New leadership for cannabis law reform campaign
New Zealand’s longest-running cannabis law reform group, the National Organisation for the Reform of Marijuana Laws (NORML NZ), elected Stephen McIntyre as President at its 2010 Conference, held in Auckland last weekend.
Mr McIntyre (45) has been a teacher for more than twenty years. He is married, lives in Auckland, and has two teenage children.
“My personal focus is on creating safer communities where young people are no longer subject to arrest and criminalisation.”
“As a parent, one of my main concerns is that our children will be interested in trying an illegal drug like cannabis, which means they may be vulnerable to the harms that come from associating with the black market, such as underage supply, exposure to other drugs, contamination with toxic substances, and getting a criminal record that may blight them for life,” he said.
“Too many young New Zealanders have been criminalised by the law on cannabis. By continuing down the same path we are going to breed further hardship and disrespect for the law – and those who enforce it – in yet another generation of young people.”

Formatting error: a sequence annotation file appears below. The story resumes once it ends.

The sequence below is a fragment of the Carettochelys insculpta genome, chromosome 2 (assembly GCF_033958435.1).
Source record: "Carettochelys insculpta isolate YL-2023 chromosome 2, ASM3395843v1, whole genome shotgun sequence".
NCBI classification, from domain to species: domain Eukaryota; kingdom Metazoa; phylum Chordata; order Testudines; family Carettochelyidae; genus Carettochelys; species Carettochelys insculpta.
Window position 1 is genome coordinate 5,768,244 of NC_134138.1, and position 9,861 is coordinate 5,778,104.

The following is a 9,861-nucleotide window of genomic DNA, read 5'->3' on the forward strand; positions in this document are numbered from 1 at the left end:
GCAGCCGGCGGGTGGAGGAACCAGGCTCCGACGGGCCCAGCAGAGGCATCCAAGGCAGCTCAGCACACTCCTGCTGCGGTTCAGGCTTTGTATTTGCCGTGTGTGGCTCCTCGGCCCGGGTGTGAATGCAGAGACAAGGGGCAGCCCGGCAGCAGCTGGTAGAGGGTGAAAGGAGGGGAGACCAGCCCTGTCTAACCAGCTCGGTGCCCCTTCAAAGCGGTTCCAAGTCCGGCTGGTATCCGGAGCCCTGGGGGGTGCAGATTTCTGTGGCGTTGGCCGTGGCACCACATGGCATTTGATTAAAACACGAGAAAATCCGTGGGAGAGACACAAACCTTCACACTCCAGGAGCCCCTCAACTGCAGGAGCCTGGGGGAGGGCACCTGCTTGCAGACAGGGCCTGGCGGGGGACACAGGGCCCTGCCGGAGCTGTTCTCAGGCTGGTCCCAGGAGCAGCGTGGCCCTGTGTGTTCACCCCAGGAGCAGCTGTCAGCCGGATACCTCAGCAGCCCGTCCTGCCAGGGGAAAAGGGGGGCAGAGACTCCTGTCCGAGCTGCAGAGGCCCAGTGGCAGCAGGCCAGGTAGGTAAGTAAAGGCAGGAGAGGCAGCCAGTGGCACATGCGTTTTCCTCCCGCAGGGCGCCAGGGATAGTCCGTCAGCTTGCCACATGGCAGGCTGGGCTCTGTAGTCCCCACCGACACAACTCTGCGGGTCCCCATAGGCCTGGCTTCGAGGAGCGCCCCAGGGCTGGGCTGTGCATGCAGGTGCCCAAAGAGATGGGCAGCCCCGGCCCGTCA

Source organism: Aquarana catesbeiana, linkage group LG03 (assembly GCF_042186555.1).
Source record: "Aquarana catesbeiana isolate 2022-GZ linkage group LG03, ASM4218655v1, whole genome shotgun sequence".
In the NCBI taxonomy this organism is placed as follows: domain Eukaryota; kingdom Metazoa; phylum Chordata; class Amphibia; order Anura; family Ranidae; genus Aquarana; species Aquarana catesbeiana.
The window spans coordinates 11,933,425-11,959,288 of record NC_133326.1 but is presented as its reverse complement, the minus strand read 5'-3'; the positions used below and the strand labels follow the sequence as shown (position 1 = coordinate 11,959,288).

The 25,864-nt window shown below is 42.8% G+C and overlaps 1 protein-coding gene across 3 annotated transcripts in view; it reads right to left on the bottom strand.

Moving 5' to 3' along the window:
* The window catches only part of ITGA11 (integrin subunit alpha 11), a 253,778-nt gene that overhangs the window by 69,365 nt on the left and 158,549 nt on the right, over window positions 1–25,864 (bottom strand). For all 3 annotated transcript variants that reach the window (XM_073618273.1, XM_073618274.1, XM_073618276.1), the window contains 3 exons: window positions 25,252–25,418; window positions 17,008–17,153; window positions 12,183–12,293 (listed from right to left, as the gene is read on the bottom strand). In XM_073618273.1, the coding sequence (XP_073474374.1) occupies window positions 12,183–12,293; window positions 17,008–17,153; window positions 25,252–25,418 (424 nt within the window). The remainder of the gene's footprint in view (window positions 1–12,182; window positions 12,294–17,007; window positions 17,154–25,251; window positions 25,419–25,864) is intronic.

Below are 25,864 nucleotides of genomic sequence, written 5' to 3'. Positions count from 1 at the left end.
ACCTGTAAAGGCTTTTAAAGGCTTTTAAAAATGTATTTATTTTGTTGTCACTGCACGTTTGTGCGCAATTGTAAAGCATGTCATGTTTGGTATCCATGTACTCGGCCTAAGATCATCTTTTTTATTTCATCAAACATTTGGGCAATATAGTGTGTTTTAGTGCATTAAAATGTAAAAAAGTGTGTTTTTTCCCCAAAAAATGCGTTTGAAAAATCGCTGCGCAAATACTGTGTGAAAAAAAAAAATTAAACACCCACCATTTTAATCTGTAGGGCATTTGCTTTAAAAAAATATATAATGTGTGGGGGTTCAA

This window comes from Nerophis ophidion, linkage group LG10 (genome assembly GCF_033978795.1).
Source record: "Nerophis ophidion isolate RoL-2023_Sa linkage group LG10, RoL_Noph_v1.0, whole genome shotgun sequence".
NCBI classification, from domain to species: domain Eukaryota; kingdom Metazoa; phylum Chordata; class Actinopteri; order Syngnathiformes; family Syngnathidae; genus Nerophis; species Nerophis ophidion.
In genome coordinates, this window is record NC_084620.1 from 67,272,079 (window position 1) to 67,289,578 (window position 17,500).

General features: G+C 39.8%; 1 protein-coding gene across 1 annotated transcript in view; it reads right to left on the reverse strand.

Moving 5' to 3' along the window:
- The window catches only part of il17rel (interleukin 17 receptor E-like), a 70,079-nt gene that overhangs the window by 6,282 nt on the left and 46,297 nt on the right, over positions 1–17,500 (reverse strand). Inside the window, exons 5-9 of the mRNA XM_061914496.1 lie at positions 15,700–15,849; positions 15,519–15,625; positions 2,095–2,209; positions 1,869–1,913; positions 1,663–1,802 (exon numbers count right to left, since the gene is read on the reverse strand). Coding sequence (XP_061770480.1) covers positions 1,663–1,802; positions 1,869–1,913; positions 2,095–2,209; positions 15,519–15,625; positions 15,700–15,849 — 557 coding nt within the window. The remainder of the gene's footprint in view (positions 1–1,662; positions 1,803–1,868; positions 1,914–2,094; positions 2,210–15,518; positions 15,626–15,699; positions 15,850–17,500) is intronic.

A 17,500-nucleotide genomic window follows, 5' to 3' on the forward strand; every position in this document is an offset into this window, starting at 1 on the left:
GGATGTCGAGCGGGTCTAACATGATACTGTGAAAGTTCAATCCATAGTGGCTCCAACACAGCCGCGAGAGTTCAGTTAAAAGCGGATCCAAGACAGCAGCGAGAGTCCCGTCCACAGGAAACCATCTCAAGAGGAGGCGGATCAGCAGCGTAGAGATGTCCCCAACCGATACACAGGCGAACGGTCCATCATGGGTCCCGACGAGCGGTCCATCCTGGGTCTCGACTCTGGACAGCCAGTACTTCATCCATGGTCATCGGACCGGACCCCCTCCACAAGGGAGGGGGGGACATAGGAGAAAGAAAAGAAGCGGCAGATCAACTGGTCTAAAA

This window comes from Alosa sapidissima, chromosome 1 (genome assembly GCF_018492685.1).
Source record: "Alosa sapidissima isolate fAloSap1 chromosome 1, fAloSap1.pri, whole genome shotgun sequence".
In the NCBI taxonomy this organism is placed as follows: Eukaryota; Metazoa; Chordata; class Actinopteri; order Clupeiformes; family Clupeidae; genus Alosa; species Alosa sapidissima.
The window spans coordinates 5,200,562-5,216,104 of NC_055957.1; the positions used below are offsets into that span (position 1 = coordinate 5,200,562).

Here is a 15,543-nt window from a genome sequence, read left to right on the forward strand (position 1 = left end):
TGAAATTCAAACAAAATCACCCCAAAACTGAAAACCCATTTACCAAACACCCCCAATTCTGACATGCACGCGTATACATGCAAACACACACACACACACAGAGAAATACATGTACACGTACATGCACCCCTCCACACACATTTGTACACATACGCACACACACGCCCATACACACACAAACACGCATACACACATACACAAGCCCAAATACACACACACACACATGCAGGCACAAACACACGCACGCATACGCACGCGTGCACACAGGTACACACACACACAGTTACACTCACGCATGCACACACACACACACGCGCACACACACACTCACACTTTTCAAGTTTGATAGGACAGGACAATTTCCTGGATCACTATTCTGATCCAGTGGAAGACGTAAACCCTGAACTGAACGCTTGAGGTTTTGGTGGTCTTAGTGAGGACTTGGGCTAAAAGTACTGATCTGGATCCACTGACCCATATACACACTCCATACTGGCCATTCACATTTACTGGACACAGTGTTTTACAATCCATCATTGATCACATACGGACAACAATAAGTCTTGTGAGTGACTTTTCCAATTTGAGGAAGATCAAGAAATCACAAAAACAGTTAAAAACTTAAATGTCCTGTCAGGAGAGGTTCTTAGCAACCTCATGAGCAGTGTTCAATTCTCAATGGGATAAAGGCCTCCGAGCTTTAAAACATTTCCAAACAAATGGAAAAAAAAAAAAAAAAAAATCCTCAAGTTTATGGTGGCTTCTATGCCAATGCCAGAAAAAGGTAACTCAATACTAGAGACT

“In Portugal, where drugs have been de-criminalised since 2001, drug use among 13-15 year olds has declined by 25 percent; while drug use among 16-18 year olds has declined by 22 percent.”
“NORML NZ’s policy on this is very clear: adult only use for cannabis; which is to be legally produced and traded in a regulated and taxed market.”
“We intend to use the release early next year of the Law Commission’s final report on the outdated Misuse of Drugs Act 1975, as well as the upcoming election campaign, to make sure there is a sensible debate on the future of New Zealand’s drug laws.”
The members of NORML’s new national executive are:
Stephen McIntyre – president
Phil Saxby – vice president
Harry Cording – secretary
Pierre Paquay – treasurer
Chris Fowlie – editor
Dakta Green – bus tour coordinator
“This is a dynamic team which I’m confident will make a difference in raising the standard of debate here so that New Zealanders understand the current law itself is more harmful than cannabis and is being rejected around the world.”